Speaking in Arusha where he officiated the release of Selian 14 and Selian 15 bean varieties that contain high iron and zinc, the minister said there should be no delay in the new seeds reaching farmers saying Tanzanians needed the new beans quickly to save the thousands of children and women suffering from iron deficiency.
"You're doing a commendable job in releasing new seed varieties, but the unnecessary delays in providing farmers with the seeds should be a concern," Said Dr Tizeba while addressing journalists at the Selian Agricultural Research Institute (SARI).
He further disclosed that the government had established the Tanzania Agriculture Research Institute (TARI) to help scientists and agricultural experts coordinate research institutions in the country.
The establishment of the research institute was made possible by the Bill and Melinda Gates Foundation, according to the minister.
On Wednesday, Tanzania joined several African countries in releasing the two high-iron climbing bean varieties, MAC 44 also known as Selian 14 and RW1129 (Selian 15).
The drive to release the high-iron beans was informed by the high prevalence of anaemia and malnutrition especially among under-fives, adolescent girls and expectant mothers.
According to the Tanzania Demographic and Health Survey and Malaria Survey Indicator Survey (TDHS-MIS) 2015/16 anaemia prevalence rate in children aged between six and 59 months stood at 58 per cent.
Iron deficiency is one of the most common micronutrient deficiencies in the world mostly affecting women, children and infants.
On his part, head of International Centre for Tropical Agriculture (CIAT) Africa Dr Debisi Araba said the institution was ready to liaise with seed breeders and multipliers to ensure that the entire seeds system is delivered to the market without delay.
"We need to go beyond the farms and support the farmers economically," he said.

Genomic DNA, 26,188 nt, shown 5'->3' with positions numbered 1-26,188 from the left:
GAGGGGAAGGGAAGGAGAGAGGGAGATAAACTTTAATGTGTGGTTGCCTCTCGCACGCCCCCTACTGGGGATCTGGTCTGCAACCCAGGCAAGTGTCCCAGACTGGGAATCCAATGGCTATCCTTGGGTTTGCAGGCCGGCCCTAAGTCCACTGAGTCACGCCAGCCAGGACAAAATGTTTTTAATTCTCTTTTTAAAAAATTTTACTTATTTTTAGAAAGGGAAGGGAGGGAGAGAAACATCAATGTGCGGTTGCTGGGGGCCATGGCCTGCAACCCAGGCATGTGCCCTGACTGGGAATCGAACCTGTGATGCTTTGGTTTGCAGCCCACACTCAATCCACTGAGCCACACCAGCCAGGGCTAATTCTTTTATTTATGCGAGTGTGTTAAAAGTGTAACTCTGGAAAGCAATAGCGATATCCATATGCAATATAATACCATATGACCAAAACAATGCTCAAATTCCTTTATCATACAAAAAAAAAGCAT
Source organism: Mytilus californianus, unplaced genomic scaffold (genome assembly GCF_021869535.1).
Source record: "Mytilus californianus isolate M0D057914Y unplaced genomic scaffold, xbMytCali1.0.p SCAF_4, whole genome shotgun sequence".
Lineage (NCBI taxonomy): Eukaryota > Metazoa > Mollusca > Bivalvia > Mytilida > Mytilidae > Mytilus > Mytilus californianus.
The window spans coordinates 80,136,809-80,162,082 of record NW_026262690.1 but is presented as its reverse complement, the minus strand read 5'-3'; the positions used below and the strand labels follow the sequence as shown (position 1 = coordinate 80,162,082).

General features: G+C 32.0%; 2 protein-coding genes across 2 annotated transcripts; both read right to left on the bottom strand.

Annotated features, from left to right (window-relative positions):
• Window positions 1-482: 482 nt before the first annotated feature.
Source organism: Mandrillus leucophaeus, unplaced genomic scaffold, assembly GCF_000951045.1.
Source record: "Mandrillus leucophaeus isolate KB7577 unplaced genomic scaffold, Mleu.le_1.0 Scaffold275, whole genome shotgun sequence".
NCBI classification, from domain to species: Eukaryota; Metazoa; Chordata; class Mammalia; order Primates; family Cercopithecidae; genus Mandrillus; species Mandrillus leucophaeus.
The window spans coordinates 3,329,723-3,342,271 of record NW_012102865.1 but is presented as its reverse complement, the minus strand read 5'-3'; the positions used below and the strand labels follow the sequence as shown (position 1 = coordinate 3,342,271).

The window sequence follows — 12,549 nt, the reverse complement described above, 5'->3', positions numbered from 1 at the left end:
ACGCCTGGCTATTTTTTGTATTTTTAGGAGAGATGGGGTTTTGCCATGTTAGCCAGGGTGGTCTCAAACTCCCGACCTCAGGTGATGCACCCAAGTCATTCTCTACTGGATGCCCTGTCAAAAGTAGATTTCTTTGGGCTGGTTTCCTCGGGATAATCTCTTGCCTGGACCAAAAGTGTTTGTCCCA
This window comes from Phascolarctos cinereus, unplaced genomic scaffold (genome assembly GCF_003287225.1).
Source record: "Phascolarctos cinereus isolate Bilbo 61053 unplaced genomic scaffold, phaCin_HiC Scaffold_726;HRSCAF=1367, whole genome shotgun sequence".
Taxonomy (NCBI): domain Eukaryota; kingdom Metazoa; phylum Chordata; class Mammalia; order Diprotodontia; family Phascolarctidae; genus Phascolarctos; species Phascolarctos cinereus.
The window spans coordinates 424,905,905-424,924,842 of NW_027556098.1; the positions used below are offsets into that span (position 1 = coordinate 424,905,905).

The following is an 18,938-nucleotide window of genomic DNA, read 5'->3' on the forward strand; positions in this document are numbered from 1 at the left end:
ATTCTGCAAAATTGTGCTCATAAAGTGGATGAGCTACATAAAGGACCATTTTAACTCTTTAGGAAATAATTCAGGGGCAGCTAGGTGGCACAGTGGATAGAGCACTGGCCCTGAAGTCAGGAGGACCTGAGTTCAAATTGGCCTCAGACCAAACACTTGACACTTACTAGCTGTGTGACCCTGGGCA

Dr Araba, said CIAT has operated in Tanzania since 1986 and that the new bean varieties released will also be spread to other African countries top benefit as many people as possible.
Dr Jean Claude Rubyogo , CIAT Tanzania coordinator said the release of the new beans will go a long way in helping the country deal with hidden hunger as well as the problem of iron deficiency among infants, adolescents and the expectant mothers.
“These are good efforts, the country can now deal with these problems. We shall ensure that enough has been provided so that as many farmers as possible get to plant the new varieties in the coming season,” Said Dr Rubyogo
The research and release efforts were led and facilitated by SARI in partnership with the Agricultural Research Institute (ARI) of Uyole and Maruku and CIAT.
The efforts were supported through partners at the pan African Bean Research Alliance (PABRA) and the Building Nutritious Food Baskets (BNFB) project, Tropical Legume III projects, Swiss Development Corporation (SDC), the United States Agency for International Development (USAID) and the Global Canada Affairs.
Apart from the two high-iron climbing bean varieties, SARI also released nine other bean varieties.